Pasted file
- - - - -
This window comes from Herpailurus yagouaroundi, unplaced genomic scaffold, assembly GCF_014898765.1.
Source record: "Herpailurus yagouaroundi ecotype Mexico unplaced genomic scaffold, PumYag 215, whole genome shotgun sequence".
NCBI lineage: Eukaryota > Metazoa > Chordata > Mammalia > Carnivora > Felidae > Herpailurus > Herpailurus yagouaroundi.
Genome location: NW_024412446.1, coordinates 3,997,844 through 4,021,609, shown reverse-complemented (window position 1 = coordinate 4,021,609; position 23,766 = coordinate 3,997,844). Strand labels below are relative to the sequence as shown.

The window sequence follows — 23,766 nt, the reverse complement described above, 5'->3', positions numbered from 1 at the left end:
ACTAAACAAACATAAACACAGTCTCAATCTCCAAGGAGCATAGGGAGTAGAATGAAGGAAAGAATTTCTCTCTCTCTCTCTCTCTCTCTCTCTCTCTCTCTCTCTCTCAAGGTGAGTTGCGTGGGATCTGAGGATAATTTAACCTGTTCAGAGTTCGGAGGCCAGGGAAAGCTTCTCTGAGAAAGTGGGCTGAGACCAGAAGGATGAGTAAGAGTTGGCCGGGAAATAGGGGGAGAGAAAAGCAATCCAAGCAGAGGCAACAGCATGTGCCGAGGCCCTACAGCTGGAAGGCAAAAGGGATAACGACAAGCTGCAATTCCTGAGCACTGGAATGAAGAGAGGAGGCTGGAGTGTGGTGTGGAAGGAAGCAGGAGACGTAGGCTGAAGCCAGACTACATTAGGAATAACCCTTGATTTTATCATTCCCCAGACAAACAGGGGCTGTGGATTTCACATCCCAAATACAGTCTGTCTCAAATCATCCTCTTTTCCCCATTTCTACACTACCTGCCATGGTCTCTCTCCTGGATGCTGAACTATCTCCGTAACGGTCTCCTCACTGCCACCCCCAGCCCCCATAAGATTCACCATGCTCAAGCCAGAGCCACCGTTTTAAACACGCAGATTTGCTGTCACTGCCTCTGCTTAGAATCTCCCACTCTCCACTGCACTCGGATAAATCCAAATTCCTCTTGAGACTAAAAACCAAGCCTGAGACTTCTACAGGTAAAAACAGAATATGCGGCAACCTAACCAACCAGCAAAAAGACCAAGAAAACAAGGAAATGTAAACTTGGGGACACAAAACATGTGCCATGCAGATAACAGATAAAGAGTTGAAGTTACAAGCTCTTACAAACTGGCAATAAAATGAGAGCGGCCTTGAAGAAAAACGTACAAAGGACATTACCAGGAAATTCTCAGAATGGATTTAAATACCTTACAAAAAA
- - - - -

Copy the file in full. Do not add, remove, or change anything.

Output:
This window comes from Herpailurus yagouaroundi, unplaced genomic scaffold, assembly GCF_014898765.1.
Source record: "Herpailurus yagouaroundi ecotype Mexico unplaced genomic scaffold, PumYag 215, whole genome shotgun sequence".
NCBI lineage: Eukaryota > Metazoa > Chordata > Mammalia > Carnivora > Felidae > Herpailurus > Herpailurus yagouaroundi.
Genome location: NW_024412446.1, coordinates 3,997,844 through 4,021,609, shown reverse-complemented (window position 1 = coordinate 4,021,609; position 23,766 = coordinate 3,997,844). Strand labels below are relative to the sequence as shown.

The window sequence follows — 23,766 nt, the reverse complement described above, 5'->3', positions numbered from 1 at the left end:
ACTAAACAAACATAAACACAGTCTCAATCTCCAAGGAGCATAGGGAGTAGAATGAAGGAAAGAATTTCTCTCTCTCTCTCTCTCTCTCTCTCTCTCTCTCTCTCTCTCAAGGTGAGTTGCGTGGGATCTGAGGATAATTTAACCTGTTCAGAGTTCGGAGGCCAGGGAAAGCTTCTCTGAGAAAGTGGGCTGAGACCAGAAGGATGAGTAAGAGTTGGCCGGGAAATAGGGGGAGAGAAAAGCAATCCAAGCAGAGGCAACAGCATGTGCCGAGGCCCTACAGCTGGAAGGCAAAAGGGATAACGACAAGCTGCAATTCCTGAGCACTGGAATGAAGAGAGGAGGCTGGAGTGTGGTGTGGAAGGAAGCAGGAGACGTAGGCTGAAGCCAGACTACATTAGGAATAACCCTTGATTTTATCATTCCCCAGACAAACAGGGGCTGTGGATTTCACATCCCAAATACAGTCTGTCTCAAATCATCCTCTTTTCCCCATTTCTACACTACCTGCCATGGTCTCTCTCCTGGATGCTGAACTATCTCCGTAACGGTCTCCTCACTGCCACCCCCAGCCCCCATAAGATTCACCATGCTCAAGCCAGAGCCACCGTTTTAAACACGCAGATTTGCTGTCACTGCCTCTGCTTAGAATCTCCCACTCTCCACTGCACTCGGATAAATCCAAATTCCTCTTGAGACTAAAAACCAAGCCTGAGACTTCTACAGGTAAAAACAGAATATGCGGCAACCTAACCAACCAGCAAAAAGACCAAGAAAACAAGGAAATGTAAACTTGGGGACACAAAACATGTGCCATGCAGATAACAGATAAAGAGTTGAAGTTACAAGCTCTTACAAACTGGCAATAAAATGAGAGCGGCCTTGAAGAAAAACGTACAAAGGACATTACCAGGAAATTCTCAGAATGGATTTAAATACCTTACAAAAAA